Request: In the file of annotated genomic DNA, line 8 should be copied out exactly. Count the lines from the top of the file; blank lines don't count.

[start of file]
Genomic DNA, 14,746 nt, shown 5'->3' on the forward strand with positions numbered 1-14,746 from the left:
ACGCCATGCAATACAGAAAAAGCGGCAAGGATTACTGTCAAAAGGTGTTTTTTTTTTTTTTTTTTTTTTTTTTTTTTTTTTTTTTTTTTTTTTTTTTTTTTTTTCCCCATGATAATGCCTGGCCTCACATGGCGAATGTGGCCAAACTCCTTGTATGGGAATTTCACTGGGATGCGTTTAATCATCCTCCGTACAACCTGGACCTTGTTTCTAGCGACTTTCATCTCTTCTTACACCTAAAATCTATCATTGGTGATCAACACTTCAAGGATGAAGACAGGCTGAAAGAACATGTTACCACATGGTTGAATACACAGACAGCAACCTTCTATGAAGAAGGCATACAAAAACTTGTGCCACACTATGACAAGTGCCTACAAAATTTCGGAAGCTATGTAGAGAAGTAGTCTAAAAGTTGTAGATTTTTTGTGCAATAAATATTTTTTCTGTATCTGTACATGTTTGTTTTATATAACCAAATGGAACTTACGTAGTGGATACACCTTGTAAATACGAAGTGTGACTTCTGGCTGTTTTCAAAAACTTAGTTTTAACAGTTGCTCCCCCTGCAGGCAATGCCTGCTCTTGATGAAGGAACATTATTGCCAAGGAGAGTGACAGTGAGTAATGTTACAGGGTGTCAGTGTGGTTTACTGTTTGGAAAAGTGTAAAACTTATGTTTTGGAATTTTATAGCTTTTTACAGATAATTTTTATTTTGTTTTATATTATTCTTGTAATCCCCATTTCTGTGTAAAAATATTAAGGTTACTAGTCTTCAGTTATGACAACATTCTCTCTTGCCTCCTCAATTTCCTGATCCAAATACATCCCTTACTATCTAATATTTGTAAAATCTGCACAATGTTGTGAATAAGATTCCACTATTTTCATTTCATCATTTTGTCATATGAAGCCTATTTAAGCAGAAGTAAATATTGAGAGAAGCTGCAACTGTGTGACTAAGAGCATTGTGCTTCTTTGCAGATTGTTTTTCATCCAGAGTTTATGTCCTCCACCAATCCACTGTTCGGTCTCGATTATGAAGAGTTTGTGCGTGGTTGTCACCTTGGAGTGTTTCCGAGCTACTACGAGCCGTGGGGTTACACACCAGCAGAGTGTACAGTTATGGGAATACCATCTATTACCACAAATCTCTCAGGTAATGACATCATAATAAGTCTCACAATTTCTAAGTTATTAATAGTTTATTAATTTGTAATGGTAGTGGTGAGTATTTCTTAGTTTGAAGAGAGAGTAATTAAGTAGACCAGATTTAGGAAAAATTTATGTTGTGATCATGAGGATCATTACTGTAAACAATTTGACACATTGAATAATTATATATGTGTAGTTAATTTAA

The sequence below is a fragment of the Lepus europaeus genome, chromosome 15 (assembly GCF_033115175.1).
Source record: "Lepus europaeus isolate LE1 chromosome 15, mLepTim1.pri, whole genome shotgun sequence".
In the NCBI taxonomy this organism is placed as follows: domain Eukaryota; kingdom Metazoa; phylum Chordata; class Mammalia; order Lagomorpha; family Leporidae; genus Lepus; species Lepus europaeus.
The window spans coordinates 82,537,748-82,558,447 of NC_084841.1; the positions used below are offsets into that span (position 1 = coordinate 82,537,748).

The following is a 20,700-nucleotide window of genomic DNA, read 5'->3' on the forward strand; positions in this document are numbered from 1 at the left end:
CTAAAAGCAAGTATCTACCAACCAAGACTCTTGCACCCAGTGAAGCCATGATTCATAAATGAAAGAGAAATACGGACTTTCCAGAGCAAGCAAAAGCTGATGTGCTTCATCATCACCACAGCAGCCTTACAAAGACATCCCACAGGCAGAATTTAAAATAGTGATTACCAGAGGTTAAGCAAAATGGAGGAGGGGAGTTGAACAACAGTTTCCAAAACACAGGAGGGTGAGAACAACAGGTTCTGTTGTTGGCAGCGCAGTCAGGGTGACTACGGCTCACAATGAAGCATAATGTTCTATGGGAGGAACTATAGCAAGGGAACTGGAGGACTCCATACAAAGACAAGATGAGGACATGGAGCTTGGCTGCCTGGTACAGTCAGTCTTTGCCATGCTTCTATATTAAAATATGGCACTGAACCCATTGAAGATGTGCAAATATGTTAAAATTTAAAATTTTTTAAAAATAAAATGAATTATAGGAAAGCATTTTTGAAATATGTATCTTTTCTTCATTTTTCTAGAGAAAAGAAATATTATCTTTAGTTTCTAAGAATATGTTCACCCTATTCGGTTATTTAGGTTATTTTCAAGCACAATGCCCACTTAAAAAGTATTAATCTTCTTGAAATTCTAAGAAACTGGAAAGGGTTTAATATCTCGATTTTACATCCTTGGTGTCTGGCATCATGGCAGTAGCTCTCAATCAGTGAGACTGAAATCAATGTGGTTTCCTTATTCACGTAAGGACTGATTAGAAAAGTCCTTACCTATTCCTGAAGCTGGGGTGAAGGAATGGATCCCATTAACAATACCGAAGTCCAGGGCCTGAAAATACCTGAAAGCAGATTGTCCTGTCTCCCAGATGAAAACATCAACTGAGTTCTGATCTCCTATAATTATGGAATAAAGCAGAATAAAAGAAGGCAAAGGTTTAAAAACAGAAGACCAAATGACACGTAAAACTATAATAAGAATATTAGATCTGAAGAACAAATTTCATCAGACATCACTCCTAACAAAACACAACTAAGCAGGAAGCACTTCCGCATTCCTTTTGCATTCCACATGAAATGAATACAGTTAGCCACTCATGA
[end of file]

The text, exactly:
CTAAAAGCAAGTATCTACCAACCAAGACTCTTGCACCCAGTGAAGCCATGATTCATAAATGAAAGAGAAATACGGACTTTCCAGAGCAAGCAAAAGCTGATGTGCTTCATCATCACCACAGCAGCCTTACAAAGACATCCCACAGGCAGAATTTAAAATAGTGATTACCAGAGGTTAAGCAAAATGGAGGAGGGGAGTTGAACAACAGTTTCCAAAACACAGGAGGGTGAGAACAACAGGTTCTGTTGTTGGCAGCGCAGTCAGGGTGACTACGGCTCACAATGAAGCATAATGTTCTATGGGAGGAACTATAGCAAGGGAACTGGAGGACTCCATACAAAGACAAGATGAGGACATGGAGCTTGGCTGCCTGGTACAGTCAGTCTTTGCCATGCTTCTATATTAAAATATGGCACTGAACCCATTGAAGATGTGCAAATATGTTAAAATTTAAAATTTTTTAAAAATAAAATGAATTATAGGAAAGCATTTTTGAAATATGTATCTTTTCTTCATTTTTCTAGAGAAAAGAAATATTATCTTTAGTTTCTAAGAATATGTTCACCCTATTCGGTTATTTAGGTTATTTTCAAGCACAATGCCCACTTAAAAAGTATTAATCTTCTTGAAATTCTAAGAAACTGGAAAGGGTTTAATATCTCGATTTTACATCCTTGGTGTCTGGCATCATGGCAGTAGCTCTCAATCAGTGAGACTGAAATCAATGTGGTTTCCTTATTCACGTAAGGACTGATTAGAAAAGTCCTTACCTATTCCTGAAGCTGGGGTGAAGGAATGGATCCCATTAACAATACCGAAGTCCAGGGCCTGAAAATACCTGAAAGCAGATTGTCCTGTCTCCCAGATGAAAACATCAACTGAGTTCTGATCTCCTATAATTATGGAATAAAGCAGAATAAAAGAAGGCAAAGGTTTAAAAACAGAAGACCAAATGACACGTAAAACTATAATAAGAATATTAGATCTGAAGAACAAATTTCATCAGACATCACTCCTAACAAAACACAACTAAGCAGGAAGCACTTCCGCATTCCTTTTGCATTCCACATGAAATGAATACAGTTAGCCACTCATGA